Language Selection

English French German Italian Portuguese Spanish

"Kid Computers"

Filed under
Linux
Hardware

Halloween night is now the official time of the year I start my Christmas shopping. Having seen a really cool toy on TV I thought my youngest nephew would like I went to my local Toys "R" Us and began to search the store. When I found no sign of the object of my attention it was time to look a bit for me. Even a 38 year old uncle likes toys.

So I went into the electronics section and asked about Wii availability. Then a nutty idea came to me, in a toy store yes, I asked, about "sub notebooks". The guy said that we didn't have anything except "kid computers" I looked over in the direction he was pointing and saw the "Eee" display. "Kid computers", I thought? Happy to see them I noticed the white Eee701 was Windows XP and with no flag logo I assumed (and the sales guy told me I was right) that the black Eee701 was Linux. What a great surprise to actually see the Eee701 in an electronics section of a toy store. But all they had were 701s and my paws won't handle a 701 with any great comfort. So I told the sales guy I was looking for a 1000 and thank him for his time.

The drive to my next destination that evening was occupied with the phrase "kid computers," in a tone reminiscent of Colin Baker's version of the Doctor in an "are you that stupid not to know this" attitude?

Rest Here




More in Tux Machines

Games: Ostriv, Back to Bed, EVERSPACE, Hiveswap: Act 1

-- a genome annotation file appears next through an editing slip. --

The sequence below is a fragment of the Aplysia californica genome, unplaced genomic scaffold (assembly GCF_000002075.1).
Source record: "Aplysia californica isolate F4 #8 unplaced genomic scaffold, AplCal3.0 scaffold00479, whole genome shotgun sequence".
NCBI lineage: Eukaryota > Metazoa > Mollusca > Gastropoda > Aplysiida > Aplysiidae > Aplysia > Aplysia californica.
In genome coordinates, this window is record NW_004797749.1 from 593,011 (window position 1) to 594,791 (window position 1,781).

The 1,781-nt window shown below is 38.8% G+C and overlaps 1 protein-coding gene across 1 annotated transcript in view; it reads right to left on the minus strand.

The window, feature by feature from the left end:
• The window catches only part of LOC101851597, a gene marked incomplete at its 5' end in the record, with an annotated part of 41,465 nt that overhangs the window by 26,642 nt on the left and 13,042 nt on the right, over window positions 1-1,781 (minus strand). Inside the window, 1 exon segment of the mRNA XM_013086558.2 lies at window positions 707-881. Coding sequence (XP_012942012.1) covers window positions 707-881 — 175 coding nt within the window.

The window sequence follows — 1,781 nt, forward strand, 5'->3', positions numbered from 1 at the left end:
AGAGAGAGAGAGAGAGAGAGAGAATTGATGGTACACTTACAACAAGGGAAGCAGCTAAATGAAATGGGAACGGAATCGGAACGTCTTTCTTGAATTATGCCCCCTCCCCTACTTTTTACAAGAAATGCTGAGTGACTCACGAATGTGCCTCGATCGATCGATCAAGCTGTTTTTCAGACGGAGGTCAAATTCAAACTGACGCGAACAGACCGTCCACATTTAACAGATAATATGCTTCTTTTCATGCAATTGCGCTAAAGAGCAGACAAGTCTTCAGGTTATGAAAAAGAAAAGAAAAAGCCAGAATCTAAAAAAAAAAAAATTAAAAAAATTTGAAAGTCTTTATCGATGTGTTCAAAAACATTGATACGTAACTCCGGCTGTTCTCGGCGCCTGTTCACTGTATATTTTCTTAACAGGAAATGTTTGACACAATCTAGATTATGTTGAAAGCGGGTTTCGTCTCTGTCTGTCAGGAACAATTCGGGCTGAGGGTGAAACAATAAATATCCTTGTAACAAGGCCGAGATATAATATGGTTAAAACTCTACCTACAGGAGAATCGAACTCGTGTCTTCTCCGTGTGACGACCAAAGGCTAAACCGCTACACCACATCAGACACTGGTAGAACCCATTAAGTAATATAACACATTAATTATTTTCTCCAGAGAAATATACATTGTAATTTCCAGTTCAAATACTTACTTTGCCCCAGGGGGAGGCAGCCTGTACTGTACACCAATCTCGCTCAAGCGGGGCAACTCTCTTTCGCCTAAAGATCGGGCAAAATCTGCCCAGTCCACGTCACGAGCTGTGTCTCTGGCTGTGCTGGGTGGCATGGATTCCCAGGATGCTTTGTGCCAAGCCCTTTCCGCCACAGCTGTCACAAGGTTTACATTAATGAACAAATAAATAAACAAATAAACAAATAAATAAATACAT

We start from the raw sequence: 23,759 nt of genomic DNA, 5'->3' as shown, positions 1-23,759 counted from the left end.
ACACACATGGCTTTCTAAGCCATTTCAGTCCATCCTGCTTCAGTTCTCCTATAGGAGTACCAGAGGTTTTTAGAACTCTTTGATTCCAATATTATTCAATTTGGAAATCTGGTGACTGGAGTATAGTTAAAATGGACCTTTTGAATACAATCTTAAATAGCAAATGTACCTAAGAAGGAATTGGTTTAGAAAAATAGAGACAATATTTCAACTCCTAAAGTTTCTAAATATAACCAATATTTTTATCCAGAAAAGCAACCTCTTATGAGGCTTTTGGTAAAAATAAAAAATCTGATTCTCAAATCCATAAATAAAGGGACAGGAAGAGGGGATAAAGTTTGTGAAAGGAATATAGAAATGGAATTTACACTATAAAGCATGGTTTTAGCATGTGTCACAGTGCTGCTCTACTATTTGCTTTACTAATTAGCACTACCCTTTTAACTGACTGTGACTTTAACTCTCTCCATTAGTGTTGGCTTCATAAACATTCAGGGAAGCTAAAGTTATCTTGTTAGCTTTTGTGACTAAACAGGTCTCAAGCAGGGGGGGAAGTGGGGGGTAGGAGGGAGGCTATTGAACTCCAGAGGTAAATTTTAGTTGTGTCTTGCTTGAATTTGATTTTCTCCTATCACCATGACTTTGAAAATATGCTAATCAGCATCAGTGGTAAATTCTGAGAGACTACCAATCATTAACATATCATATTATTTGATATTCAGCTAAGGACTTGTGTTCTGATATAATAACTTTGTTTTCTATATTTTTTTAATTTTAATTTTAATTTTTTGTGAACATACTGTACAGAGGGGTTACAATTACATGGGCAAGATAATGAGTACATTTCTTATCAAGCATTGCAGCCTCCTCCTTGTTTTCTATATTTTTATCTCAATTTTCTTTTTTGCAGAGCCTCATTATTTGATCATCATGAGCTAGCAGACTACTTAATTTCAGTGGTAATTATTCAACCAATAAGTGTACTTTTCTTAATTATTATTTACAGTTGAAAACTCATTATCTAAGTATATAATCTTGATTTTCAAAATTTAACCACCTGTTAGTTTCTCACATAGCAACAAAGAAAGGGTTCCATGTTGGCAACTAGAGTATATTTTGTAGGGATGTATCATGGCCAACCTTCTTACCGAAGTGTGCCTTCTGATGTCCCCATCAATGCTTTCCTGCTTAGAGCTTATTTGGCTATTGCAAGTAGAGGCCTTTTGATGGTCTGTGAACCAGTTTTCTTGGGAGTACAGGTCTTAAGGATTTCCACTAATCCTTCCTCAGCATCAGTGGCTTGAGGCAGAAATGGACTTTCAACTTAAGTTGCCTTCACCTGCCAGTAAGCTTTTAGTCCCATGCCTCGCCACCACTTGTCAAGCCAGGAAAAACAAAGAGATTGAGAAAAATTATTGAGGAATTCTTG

Openwashing and Microsoft FUD

BlueBorne Vulnerability Is Patched in All Supported Ubuntu Releases, Update Now

Canonical released today new kernel updates for all of its supported Ubuntu Linux releases, patching recently discovered security vulnerabilities, including the infamous BlueBorne that exposes billions of Bluetooth devices. The BlueBorne vulnerability (CVE-2017-1000251) appears to affect all supported Ubuntu versions, including Ubuntu 17.04 (Zesty Zapus), Ubuntu 16.04 LTS (Xenial Xerus) up to 16.04.3, Ubuntu 14.04 LTS (Trusty Tahr) up to 14.04.5, and Ubuntu 12.04 LTS (Precise Pangolin) up to 12.04.5. Read more

Security: Updates, 2017 Linux Security Summit, Software Updates for Embedded Linux and More

  • Security updates for Tuesday
  • The 2017 Linux Security Summit
    The past Thursday and Friday was the 2017 Linux Security Summit, and once again I think it was a great success. A round of thanks to James Morris for leading the effort, the program committee for selecting a solid set of talks (we saw a big increase in submissions this year), the presenters, the attendees, the Linux Foundation, and our sponsor - thank you all! Unfortunately we don't have recordings of the talks, but I've included my notes on each of the presentations below. I've also included links to the slides, but not all of the slides were available at the time of writing; check the LSS 2017 slide archive for updates.
  • Key Considerations for Software Updates for Embedded Linux and IoT
    The Mirai botnet attack that enslaved poorly secured connected embedded devices is yet another tangible example of the importance of security before bringing your embedded devices online. A new strain of Mirai has caused network outages to about a million Deutsche Telekom customers due to poorly secured routers. Many of these embedded devices run a variant of embedded Linux; typically, the distribution size is around 16MB today. Unfortunately, the Linux kernel, although very widely used, is far from immune to critical security vulnerabilities as well. In fact, in a presentation at Linux Security Summit 2016, Kees Cook highlighted two examples of critical security vulnerabilities in the Linux kernel: one being present in kernel versions from 2.6.1 all the way to 3.15, the other from 3.4 to 3.14. He also showed that a myriad of high severity vulnerabilities are continuously being found and addressed—more than 30 in his data set.
  • APNIC-sponsored proposal could vastly improve DNS resilience against DDoS